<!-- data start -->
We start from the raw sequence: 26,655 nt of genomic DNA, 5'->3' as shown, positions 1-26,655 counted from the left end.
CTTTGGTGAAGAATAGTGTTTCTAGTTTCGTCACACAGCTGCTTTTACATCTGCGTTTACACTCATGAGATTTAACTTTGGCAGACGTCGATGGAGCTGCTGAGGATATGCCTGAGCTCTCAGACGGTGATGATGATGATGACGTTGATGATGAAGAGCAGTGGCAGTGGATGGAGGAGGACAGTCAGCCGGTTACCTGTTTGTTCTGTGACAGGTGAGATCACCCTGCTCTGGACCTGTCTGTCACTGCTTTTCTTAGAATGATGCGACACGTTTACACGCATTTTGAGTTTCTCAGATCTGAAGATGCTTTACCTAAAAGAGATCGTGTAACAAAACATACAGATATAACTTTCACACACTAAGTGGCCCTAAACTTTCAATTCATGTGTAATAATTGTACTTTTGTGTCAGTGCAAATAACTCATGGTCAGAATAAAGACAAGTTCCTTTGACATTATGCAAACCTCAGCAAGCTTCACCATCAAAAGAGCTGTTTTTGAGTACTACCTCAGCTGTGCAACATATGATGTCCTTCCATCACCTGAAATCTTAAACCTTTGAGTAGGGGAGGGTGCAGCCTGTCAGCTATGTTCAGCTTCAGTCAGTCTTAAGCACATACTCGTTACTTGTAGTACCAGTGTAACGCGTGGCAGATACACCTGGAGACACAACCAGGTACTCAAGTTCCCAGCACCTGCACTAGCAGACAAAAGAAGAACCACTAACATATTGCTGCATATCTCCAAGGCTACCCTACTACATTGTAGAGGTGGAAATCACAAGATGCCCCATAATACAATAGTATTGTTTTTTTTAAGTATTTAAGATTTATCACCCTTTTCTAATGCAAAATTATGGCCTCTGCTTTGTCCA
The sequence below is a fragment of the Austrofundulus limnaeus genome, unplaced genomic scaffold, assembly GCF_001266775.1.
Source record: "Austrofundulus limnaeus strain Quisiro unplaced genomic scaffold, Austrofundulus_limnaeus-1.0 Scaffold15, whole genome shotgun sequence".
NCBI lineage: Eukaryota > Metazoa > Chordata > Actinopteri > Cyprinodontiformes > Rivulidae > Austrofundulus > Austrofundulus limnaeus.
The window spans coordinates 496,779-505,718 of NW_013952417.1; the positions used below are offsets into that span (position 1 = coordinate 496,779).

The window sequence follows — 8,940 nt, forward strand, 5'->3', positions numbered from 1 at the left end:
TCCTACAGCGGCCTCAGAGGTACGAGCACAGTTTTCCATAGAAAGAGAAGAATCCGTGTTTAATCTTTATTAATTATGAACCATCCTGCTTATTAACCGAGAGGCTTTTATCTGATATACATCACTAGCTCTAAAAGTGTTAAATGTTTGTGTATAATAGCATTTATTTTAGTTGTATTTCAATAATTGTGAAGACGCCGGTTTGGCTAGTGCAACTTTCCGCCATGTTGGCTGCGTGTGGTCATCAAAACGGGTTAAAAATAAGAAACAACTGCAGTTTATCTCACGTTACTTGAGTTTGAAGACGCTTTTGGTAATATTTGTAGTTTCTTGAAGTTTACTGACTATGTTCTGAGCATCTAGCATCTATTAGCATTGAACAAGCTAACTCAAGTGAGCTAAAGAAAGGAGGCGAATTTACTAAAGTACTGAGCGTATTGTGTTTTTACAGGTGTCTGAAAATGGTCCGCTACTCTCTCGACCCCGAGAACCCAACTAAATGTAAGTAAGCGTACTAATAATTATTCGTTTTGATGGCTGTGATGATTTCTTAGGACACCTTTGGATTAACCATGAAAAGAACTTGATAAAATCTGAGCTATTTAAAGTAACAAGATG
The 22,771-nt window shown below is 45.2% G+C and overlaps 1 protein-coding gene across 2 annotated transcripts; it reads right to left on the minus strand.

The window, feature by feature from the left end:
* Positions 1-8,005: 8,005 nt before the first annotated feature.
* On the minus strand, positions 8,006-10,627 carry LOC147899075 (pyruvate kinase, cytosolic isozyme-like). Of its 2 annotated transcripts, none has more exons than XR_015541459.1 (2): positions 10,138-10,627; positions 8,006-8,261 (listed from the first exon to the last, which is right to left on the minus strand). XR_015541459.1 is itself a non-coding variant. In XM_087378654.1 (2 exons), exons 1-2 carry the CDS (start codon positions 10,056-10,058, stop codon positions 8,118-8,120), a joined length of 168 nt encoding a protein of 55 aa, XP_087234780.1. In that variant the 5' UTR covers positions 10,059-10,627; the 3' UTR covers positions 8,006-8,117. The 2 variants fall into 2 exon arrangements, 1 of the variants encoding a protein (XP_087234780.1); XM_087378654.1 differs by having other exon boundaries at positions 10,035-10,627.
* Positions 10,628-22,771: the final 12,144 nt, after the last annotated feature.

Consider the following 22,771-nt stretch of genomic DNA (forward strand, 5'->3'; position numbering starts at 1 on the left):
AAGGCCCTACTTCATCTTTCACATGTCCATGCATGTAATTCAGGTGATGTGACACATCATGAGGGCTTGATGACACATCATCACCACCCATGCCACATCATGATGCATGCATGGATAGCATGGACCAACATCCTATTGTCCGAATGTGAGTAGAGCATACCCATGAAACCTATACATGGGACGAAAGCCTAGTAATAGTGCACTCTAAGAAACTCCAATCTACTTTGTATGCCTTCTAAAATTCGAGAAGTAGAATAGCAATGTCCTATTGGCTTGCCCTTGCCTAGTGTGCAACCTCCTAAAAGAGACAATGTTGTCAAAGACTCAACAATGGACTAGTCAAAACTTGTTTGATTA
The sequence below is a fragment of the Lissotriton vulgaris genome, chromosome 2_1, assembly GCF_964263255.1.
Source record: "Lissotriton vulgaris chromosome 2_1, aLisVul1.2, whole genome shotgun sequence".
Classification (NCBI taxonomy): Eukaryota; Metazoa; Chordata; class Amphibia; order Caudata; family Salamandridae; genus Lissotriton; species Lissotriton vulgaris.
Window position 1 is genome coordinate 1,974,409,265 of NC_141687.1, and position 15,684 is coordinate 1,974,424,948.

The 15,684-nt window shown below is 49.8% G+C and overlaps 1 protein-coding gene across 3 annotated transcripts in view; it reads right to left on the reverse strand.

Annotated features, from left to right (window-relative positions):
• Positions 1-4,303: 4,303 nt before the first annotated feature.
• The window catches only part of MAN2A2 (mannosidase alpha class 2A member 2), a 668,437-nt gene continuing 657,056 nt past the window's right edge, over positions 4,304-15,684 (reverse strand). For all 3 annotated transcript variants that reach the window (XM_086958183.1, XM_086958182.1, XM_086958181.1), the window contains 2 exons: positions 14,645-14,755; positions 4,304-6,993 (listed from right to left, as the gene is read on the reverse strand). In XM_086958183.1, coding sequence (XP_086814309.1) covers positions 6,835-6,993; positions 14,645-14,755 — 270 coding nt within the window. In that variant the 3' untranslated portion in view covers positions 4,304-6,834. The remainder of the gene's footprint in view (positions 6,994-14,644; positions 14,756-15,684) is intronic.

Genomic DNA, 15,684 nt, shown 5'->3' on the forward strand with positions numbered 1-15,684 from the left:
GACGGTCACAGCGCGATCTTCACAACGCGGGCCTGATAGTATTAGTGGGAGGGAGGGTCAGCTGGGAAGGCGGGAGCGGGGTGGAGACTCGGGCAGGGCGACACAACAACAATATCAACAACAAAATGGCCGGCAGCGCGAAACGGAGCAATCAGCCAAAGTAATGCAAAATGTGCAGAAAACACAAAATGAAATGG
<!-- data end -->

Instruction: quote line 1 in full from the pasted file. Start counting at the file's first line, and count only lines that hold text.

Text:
We start from the raw sequence: 26,655 nt of genomic DNA, 5'->3' as shown, positions 1-26,655 counted from the left end.